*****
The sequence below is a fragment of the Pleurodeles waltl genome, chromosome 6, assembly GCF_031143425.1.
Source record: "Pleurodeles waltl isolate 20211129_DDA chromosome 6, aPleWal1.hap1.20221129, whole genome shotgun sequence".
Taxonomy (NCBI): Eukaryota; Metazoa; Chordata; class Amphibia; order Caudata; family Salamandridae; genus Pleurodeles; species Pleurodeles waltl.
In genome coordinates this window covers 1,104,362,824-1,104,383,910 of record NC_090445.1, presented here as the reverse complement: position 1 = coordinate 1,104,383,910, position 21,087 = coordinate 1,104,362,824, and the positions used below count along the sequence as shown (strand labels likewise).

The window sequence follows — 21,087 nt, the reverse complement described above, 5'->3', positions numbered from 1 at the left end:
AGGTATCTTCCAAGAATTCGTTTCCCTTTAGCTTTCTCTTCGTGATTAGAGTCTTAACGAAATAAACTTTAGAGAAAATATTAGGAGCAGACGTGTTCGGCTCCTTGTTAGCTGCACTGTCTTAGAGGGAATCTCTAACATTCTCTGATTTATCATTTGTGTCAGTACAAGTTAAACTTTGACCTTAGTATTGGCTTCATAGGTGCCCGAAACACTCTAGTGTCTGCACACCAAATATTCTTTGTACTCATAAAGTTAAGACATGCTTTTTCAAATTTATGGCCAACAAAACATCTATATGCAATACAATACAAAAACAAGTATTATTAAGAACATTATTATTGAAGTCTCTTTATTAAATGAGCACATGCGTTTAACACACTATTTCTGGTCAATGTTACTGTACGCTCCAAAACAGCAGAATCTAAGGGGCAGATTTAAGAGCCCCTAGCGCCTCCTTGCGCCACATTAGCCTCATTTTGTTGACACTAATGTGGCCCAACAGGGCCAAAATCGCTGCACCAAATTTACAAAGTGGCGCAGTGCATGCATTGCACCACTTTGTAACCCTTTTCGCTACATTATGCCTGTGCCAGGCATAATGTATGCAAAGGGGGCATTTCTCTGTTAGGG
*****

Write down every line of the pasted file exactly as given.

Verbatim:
The sequence below is a fragment of the Pleurodeles waltl genome, chromosome 6, assembly GCF_031143425.1.
Source record: "Pleurodeles waltl isolate 20211129_DDA chromosome 6, aPleWal1.hap1.20221129, whole genome shotgun sequence".
Taxonomy (NCBI): Eukaryota; Metazoa; Chordata; class Amphibia; order Caudata; family Salamandridae; genus Pleurodeles; species Pleurodeles waltl.
In genome coordinates this window covers 1,104,362,824-1,104,383,910 of record NC_090445.1, presented here as the reverse complement: position 1 = coordinate 1,104,383,910, position 21,087 = coordinate 1,104,362,824, and the positions used below count along the sequence as shown (strand labels likewise).

The window sequence follows — 21,087 nt, the reverse complement described above, 5'->3', positions numbered from 1 at the left end:
AGGTATCTTCCAAGAATTCGTTTCCCTTTAGCTTTCTCTTCGTGATTAGAGTCTTAACGAAATAAACTTTAGAGAAAATATTAGGAGCAGACGTGTTCGGCTCCTTGTTAGCTGCACTGTCTTAGAGGGAATCTCTAACATTCTCTGATTTATCATTTGTGTCAGTACAAGTTAAACTTTGACCTTAGTATTGGCTTCATAGGTGCCCGAAACACTCTAGTGTCTGCACACCAAATATTCTTTGTACTCATAAAGTTAAGACATGCTTTTTCAAATTTATGGCCAACAAAACATCTATATGCAATACAATACAAAAACAAGTATTATTAAGAACATTATTATTGAAGTCTCTTTATTAAATGAGCACATGCGTTTAACACACTATTTCTGGTCAATGTTACTGTACGCTCCAAAACAGCAGAATCTAAGGGGCAGATTTAAGAGCCCCTAGCGCCTCCTTGCGCCACATTAGCCTCATTTTGTTGACACTAATGTGGCCCAACAGGGCCAAAATCGCTGCACCAAATTTACAAAGTGGCGCAGTGCATGCATTGCACCACTTTGTAACCCTTTTCGCTACATTATGCCTGTGCCAGGCATAATGTATGCAAAGGGGGCATTTCTCTGTTAGGG